Nobody dislikes Tony Snow. By acclamation, people who know him say the White House press secretary is the most decent, kind and encouraging human being they have ever met. Speaking from personal experience, I can testify not only to his inner warmth and outer kindness, but also to the goodness of his wife, Jill, and their three children.
The return of Snow's colon cancer comes only days after Elizabeth Edwards announced the return of her breast cancer. Snow was quick in his warm comments about the wife of the presidential candidate, which came just days before the discovery that cancer had moved to his liver. He can identify with Elizabeth Edwards.
At a Jan. 31 dinner for media people in conjunction with the National Prayer Breakfast in Washington, Snow revealed his soul to the 100-plus hardened journalists and others in a hotel banquet room. He told us, "In many ways, having cancer was the very best thing that ever happened to me, other than marrying my wife."
He said the death of his mother from colon cancer produced a "shadow that follows you." He said he wasn't afraid of dying, but is afraid of leaving his wife and kids. These are human emotions with which everyone can identify, whether or not they have had to deal with a potentially fatal disease.
Snow spoke about the importance of "faith and attitude. You have to make a choice about whether you want to live." Speaking of a friend who had cancer in several parts of her body, he said faith and attitude are not decisive in whether you will live, "but they certainly are a great help, because those who give up, or give in to self-pity about how awful things are, a lot of times they don't make it."
He said the disease caused him to ask where he would go with faith: "For a lot of us as kids, having faith is like sitting on Santa's lap; you pray because you want things and you want outcomes. But instead when you're faced with death, you don't really die, you get to go to a cooler place with maybe a sterner teacher. It's not that big a leap and you're going to see a lot of friends there." Now there's a sermon!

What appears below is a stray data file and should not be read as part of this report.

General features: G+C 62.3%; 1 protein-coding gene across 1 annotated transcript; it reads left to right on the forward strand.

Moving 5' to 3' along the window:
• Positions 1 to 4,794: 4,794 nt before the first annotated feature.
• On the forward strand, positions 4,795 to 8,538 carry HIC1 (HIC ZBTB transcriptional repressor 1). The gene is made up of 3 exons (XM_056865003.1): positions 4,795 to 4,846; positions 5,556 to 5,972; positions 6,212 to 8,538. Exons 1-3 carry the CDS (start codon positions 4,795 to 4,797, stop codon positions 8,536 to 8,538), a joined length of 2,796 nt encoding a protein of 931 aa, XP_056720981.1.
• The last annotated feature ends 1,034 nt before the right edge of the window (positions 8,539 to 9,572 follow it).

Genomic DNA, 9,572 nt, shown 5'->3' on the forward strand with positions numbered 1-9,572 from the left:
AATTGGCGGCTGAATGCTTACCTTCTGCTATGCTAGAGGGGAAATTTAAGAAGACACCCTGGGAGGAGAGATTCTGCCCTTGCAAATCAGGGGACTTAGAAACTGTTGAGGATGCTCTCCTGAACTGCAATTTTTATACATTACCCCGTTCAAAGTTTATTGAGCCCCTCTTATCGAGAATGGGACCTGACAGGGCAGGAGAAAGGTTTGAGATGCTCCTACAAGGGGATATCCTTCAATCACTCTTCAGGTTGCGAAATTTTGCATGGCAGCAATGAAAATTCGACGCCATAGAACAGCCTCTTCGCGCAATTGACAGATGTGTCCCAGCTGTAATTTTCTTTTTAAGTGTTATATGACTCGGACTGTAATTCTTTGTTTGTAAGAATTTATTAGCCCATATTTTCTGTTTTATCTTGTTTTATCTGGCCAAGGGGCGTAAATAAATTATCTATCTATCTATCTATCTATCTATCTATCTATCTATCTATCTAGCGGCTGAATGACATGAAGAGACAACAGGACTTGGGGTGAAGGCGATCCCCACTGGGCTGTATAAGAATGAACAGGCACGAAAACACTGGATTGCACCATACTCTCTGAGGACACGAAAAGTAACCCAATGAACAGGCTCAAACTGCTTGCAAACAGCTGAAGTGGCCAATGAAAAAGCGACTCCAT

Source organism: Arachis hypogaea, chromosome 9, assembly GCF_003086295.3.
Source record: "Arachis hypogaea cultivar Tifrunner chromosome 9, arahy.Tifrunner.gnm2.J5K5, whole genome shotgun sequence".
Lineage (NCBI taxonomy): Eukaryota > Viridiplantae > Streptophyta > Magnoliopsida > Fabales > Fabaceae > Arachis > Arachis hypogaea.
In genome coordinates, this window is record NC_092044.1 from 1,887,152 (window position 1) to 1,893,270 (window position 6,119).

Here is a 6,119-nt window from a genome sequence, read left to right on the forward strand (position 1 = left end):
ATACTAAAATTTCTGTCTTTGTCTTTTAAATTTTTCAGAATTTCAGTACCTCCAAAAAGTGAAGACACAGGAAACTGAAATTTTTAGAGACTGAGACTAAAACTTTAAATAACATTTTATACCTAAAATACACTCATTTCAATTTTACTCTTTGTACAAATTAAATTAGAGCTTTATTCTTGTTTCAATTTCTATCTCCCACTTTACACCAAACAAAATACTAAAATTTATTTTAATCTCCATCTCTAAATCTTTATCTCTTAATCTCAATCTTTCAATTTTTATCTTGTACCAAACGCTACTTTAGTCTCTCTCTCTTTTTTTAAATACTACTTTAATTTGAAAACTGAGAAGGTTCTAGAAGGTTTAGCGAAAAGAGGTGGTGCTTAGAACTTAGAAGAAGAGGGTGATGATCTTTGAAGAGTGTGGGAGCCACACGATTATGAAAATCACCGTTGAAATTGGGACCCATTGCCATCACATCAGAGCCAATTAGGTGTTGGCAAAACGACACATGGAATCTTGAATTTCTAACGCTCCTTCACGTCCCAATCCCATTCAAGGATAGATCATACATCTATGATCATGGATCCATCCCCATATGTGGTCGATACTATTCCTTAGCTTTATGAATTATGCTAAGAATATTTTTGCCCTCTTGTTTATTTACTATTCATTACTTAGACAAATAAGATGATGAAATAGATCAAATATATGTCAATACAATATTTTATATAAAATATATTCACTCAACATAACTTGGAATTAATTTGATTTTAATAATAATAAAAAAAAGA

So, how do you approach God, he wondered? Do you ask for favors, or do you do something that is very hard in the modern era, "which is learn how to give yourself to God, to surrender. It's not just saying ŒGod, it's in your hands,' but understanding whatever may come afterwards is a matter of not trying to get God to do stuff for you, except maybe to mow down some of the barriers that separate you from God, because for all of us, our vanities get in the way."
Snow says his deepening faith didn't happen overnight. It began with realizing "how many people loved me." He said a lot of life is figuring out you're not in charge and figuring out who is. He started to pray, he said, and began to sense a growing presence of God in his life. He said after his first cancer surgery many people sent him letters that included Bible verses. Among his favorites was Psalm 91:2-3: "I will say of the Lord, ŒHe is my refuge and my fortress, my God in whom I trust. Surely he will save you from the fowler's snare and from the deadly pestilence.'"
After his first cancer surgery, Snow said he had to stay in bed and he began reading the Bible more, "learning to pray" and to ask God to "draw me closer, please, (which) develops a hunger that is also a form of joy."
He said colleagues frequently ask him what he will do after the White House? He says he might have had an answer before, but now he has no clue. "I put everything in God's hands."
President Bush asked the country to pray for Tony. It was the right request. Knowing Tony Snow, he would also ask for prayers for his wife and children and, oh yes, for Elizabeth Edwards and her husband. One thing Tony is not is stingy in his love for God and for others. He is an authentic Christian in faith and in works.
Cal Thomas is co-author (with Bob Beckel) of the book, "Common Ground: How to Stop the Partisan War That is Destroying America".
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